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The GNU Awk User's Guide

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9.1.5 Using gawk's Timestamp Functions

awk programs are commonly used to process log files containing timestamp information, indicating when a particular log record was written. Many programs log their timestamp in the form returned by the time system call, which is the number of seconds since a particular epoch. On POSIX-compliant systems, it is the number of seconds since 1970-01-01 00:00:00 UTC, not counting leap seconds.(34) All known POSIX-compliant systems support timestamps from 0 through 2^31 - 1, which is sufficient to represent times through 2038-01-19 03:14:07 UTC. Many systems support a wider range of timestamps, including negative timestamps that represent times before the epoch.

In order to make it easier to process such log files and to produce useful reports, gawk provides the following functions for working with timestamps. They are gawk extensions; they are not specified in the POSIX standard, nor are they in any other known version of awk.(35) Optional parameters are enclosed in square brackets ([ ]):

systime()
This function returns the current time as the number of seconds since the system epoch. On POSIX systems, this is the number of seconds since 1970-01-01 00:00:00 UTC, not counting leap seconds. It may be a different number on other systems.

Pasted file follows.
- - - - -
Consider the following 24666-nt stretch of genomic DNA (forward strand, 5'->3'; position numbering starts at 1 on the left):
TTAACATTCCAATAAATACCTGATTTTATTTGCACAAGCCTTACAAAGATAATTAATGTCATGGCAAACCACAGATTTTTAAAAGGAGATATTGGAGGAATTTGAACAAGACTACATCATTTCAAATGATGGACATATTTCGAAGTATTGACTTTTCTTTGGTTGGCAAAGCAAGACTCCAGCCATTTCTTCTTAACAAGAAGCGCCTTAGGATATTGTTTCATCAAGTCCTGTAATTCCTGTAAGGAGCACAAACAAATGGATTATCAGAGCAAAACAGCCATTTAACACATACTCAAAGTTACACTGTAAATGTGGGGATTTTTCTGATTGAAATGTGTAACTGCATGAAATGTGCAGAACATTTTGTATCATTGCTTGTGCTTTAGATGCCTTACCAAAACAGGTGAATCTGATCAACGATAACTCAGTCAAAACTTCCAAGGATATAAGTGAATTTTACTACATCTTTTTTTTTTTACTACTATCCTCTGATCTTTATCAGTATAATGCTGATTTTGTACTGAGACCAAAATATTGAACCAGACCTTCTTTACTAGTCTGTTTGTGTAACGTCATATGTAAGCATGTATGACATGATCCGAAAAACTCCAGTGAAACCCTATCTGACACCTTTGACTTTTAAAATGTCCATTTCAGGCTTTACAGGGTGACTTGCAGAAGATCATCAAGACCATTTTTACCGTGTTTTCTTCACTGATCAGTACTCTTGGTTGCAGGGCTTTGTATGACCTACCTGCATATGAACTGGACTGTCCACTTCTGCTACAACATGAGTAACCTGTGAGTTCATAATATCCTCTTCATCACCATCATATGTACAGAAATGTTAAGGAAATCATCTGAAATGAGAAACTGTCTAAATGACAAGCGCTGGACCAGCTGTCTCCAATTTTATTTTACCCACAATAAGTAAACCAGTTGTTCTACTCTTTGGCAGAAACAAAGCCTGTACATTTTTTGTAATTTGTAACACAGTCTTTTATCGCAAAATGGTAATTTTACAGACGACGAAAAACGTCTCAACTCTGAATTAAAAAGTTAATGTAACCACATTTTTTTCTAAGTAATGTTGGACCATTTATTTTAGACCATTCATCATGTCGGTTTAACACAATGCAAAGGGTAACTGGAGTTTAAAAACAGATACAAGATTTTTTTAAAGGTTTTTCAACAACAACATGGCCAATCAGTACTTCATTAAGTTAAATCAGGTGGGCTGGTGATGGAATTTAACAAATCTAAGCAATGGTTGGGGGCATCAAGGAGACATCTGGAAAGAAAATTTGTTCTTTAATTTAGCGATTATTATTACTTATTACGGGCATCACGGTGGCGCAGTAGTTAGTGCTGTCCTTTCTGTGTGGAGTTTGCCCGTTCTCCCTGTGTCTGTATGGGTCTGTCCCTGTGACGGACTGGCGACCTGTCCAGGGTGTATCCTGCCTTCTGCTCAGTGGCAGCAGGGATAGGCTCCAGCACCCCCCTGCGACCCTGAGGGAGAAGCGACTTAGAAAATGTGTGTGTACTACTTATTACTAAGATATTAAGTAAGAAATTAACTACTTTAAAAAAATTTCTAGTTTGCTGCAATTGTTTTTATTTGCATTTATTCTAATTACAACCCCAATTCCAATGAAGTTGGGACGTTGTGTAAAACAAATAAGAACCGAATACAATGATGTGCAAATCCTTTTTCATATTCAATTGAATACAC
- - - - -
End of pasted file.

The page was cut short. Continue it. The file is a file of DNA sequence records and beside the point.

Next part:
mktime(datespec)
This function turns datespec into a timestamp in the same form as is returned by systime. It is similar to the function of the same name in ISO C. The argument, datespec, is a string of the form "YYYY MM DD HH MM SS [DST]". The string consists of six or seven numbers representing, respectively, the full year including century, the month from 1 to 12, the day of the month from 1 to 31, the hour of the day from 0 to 23, the minute from 0 to 59, the second from 0 to 60,(36) and an optional daylight-savings flag.

The values of these numbers need not be within the ranges specified; for example, an hour of -1 means 1 hour before midnight. The origin-zero Gregorian calendar is assumed, with year 0 preceding year 1 and year -1 preceding year 0. The time is assumed to be in the local timezone. If the daylight-savings flag is positive, the time is assumed to be daylight savings time; if zero, the time is assumed to be standard time; and if negative (the default), mktime attempts to determine whether daylight savings time is in effect for the specified time.